None of these fake-fame factories requires talent, character, nobility, sacrifice, or courage; they merely require hutzpah and an unhealthy dose of self-importance. These poor souls who’ve sold their integrity for fame are content with a Paris Hilton type of fame—the distinction of being famous for being famous. But what they haven’t learned is the truth that a life of accomplishments without fame can be a good life, yet fame without accomplishments is no life at all—it is the shadow of substance, ephemeral and meaningless.

Those looking for easy fame, whether through “reality” television, YouTube, or even Facebook, have also failed to consider that fame is fickle and fleeting. The famous always fade from memory. At one time Henry Ward Beecher was consider the most famous man in America. And though an award winning biography about him has been published within the past couple years, few could tell me anything about this once famous man without first having to Google him or turn to Wikipedia. H. L. Mencken, who was also a once famous man, wrote, “When I hear a man applauded by the mob I always feel a pang of pity for him. All he has to do to be hissed is to live long enough. . . . The mob is faithful only in its infidelity. It always stones those it has worshiped.” Just ask Tiger Woods.

Wise ol’ Solomon, a still somewhat famous man, prudently said, “There is no remembrance of earlier things; / And also of the later things which will occur, / There will be for them no remembrance / Among those who will come later still” (Ecclesiastes 1:11). Later he repeated this theme and applied it to people: “For there is no lasting remembrance of the wise man as with the fool, inasmuch as in the coming days all will be forgotten. And how the wise man and the fool alike die!” (2:16). All of us, the famous and the anonymous, will die . . . and will be forgotten. Can you name your great-great-great-great-great-grandparents? Few can. We forget. And if this essay were, by some miracle, to be discovered and read 50, 75, or 100 years hence few, if any, would know who Paris Hilton or Tiger Woods was, just as most of us today can’t say anything intelligent about Henry Ward Beecher or H. L. Mencken.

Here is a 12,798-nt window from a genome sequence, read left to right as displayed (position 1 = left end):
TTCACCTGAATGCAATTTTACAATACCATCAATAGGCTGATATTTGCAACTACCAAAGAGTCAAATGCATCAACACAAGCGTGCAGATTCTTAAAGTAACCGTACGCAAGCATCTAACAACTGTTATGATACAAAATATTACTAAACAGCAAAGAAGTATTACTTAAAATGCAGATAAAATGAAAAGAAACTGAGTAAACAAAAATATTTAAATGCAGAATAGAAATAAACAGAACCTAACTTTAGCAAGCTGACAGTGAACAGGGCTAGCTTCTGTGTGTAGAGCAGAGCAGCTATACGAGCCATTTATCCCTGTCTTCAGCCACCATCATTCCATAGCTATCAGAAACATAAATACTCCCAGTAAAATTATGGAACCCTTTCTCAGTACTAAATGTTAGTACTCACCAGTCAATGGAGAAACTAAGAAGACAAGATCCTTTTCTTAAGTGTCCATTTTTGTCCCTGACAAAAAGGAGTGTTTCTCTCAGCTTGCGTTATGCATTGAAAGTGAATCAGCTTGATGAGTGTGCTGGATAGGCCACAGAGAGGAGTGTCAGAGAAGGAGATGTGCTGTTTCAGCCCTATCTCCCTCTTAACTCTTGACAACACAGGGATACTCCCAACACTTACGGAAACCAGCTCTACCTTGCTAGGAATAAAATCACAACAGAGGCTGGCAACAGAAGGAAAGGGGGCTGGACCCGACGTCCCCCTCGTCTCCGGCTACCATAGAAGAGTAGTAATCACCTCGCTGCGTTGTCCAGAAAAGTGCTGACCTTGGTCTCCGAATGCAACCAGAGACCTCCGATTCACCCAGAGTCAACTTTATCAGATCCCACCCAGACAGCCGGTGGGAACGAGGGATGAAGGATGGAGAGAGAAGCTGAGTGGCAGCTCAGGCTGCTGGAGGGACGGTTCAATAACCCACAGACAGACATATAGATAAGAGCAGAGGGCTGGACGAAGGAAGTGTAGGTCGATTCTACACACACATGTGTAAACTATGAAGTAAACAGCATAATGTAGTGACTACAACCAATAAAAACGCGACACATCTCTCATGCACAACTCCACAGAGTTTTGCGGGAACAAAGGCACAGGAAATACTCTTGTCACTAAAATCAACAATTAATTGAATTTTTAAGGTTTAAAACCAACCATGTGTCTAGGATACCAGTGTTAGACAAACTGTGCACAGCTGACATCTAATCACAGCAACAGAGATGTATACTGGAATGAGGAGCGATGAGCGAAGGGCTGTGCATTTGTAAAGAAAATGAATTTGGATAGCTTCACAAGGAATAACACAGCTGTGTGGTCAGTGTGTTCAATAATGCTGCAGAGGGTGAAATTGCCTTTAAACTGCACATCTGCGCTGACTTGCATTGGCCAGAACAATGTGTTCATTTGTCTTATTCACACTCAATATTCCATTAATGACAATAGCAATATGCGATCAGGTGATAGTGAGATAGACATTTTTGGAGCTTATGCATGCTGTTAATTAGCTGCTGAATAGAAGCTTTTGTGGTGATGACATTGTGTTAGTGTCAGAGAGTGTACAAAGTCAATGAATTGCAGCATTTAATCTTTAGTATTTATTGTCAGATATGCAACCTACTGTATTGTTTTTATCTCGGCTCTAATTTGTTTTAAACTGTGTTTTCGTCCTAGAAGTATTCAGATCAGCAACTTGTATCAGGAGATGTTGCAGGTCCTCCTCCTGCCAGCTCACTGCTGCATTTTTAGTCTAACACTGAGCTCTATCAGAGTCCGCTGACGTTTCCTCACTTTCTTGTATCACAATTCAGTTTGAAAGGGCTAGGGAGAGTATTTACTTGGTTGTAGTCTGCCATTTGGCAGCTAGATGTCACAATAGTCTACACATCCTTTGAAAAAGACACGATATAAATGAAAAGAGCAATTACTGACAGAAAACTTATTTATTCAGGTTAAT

Does all this seem too fatalistic and depressing? If so, let’s listen to one more piece of advice from ancient Solomon: “The conclusion, when all has been heard, is: fear God and keep his commandments, because this applies to every person. For God will bring every act to judgment, everything which is hidden, whether it is good or evil” (12:13–14).

The flower of fame is sure to fad—no matter how many “friends” you have—because people forget. But God doesn’t. And He will either applaud or boo based on whether we remember Him.

Oh, and by the way, Beecher was a preacher, social reformer, and abolitionist during the American Civil War. And Mencken was a reporter who coined the famous phrase, “The Scopes Monkey-Trial.” Just in case anyone asks.